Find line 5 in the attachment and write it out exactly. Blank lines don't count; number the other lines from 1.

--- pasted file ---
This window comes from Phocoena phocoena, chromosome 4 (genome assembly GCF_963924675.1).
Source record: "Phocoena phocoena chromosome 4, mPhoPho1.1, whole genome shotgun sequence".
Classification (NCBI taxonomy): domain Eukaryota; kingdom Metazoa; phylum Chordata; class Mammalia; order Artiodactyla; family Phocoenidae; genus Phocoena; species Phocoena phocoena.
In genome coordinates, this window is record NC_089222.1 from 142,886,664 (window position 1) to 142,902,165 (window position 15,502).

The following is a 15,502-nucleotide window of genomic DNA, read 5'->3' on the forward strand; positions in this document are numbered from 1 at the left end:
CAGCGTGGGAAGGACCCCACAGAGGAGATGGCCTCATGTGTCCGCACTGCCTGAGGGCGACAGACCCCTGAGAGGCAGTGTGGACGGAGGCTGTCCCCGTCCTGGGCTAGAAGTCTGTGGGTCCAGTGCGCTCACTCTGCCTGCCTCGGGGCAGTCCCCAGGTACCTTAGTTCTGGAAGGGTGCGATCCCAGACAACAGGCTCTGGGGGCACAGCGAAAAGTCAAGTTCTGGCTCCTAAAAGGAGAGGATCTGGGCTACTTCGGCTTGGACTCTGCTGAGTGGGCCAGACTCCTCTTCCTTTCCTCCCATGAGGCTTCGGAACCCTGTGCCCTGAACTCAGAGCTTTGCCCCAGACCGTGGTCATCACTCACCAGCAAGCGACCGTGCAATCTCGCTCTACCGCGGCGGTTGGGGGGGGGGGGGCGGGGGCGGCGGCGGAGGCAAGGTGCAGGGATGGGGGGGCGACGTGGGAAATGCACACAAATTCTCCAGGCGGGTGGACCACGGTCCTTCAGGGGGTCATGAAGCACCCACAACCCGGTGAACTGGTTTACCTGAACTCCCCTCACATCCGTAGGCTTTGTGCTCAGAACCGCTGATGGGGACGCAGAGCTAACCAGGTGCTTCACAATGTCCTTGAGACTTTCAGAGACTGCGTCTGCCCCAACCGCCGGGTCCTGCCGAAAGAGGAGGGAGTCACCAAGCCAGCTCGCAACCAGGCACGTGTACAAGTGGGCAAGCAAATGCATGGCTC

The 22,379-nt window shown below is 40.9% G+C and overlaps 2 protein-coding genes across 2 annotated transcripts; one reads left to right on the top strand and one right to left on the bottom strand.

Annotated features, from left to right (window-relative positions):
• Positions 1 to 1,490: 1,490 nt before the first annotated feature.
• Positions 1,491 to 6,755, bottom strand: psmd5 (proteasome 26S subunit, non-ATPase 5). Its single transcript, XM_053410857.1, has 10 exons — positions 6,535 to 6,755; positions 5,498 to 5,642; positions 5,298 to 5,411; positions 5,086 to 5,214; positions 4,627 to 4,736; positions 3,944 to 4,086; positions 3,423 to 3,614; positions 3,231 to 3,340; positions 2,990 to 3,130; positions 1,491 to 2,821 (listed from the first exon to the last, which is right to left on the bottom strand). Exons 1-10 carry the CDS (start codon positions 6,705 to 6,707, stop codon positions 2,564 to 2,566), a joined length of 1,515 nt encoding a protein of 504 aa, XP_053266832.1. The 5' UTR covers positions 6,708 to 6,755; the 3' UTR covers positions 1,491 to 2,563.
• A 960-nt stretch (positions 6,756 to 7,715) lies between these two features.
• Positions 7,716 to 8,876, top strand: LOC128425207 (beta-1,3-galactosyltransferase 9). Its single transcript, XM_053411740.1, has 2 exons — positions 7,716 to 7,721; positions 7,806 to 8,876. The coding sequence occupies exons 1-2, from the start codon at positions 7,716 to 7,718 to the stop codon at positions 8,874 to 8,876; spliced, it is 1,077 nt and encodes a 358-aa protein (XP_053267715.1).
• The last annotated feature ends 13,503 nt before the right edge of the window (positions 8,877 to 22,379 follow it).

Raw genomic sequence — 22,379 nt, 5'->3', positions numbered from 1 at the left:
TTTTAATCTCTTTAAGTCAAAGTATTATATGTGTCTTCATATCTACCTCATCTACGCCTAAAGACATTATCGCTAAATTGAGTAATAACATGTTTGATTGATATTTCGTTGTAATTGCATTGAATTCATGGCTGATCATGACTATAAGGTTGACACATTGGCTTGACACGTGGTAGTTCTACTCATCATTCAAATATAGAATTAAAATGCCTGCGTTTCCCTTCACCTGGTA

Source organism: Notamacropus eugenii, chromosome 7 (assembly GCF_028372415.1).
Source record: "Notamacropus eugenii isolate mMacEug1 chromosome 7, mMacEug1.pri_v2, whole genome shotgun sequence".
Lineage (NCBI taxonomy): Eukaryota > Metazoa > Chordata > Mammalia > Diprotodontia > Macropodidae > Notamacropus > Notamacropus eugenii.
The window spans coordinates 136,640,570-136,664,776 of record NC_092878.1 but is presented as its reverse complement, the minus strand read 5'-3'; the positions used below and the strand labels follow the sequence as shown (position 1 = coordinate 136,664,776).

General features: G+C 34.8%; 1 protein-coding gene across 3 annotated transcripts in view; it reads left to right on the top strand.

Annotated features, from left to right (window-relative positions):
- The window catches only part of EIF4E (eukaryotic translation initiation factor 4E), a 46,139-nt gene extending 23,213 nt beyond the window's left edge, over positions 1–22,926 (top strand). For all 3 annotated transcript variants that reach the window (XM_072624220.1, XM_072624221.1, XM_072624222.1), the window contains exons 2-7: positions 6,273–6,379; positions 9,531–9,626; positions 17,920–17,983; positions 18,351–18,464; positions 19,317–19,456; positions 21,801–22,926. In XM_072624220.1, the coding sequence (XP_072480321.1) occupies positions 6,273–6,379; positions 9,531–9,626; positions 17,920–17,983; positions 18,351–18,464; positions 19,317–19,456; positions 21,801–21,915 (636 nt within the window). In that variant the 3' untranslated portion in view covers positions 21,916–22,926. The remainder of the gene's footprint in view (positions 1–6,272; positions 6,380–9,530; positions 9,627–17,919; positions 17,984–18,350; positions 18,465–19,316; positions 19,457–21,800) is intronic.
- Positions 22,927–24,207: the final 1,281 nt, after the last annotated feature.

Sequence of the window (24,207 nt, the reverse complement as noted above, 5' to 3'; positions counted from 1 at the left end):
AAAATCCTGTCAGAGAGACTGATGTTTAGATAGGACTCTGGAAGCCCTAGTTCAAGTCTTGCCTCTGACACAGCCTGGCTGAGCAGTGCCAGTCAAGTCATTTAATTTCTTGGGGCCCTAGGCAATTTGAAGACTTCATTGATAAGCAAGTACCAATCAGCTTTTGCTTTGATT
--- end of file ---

The following is a 15,502-nucleotide window of genomic DNA, read 5'->3' on the forward strand; positions in this document are numbered from 1 at the left end: